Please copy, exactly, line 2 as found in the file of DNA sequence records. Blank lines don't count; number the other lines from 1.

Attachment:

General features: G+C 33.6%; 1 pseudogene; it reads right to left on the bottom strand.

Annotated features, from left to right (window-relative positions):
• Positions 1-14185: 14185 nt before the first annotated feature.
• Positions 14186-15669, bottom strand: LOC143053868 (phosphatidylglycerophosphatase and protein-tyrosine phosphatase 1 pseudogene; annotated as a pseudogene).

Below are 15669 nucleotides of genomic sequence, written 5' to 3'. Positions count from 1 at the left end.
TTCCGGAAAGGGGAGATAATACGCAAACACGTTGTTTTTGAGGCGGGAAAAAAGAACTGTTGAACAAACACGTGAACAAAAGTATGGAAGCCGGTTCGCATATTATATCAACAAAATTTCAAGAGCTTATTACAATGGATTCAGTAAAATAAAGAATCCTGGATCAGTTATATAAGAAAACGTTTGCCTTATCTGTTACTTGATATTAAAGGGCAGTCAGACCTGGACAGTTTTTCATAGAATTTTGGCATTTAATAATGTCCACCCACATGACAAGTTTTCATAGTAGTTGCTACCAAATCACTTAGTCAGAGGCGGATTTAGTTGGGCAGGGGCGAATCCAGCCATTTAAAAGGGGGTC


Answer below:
Annotated features, from left to right (window-relative positions):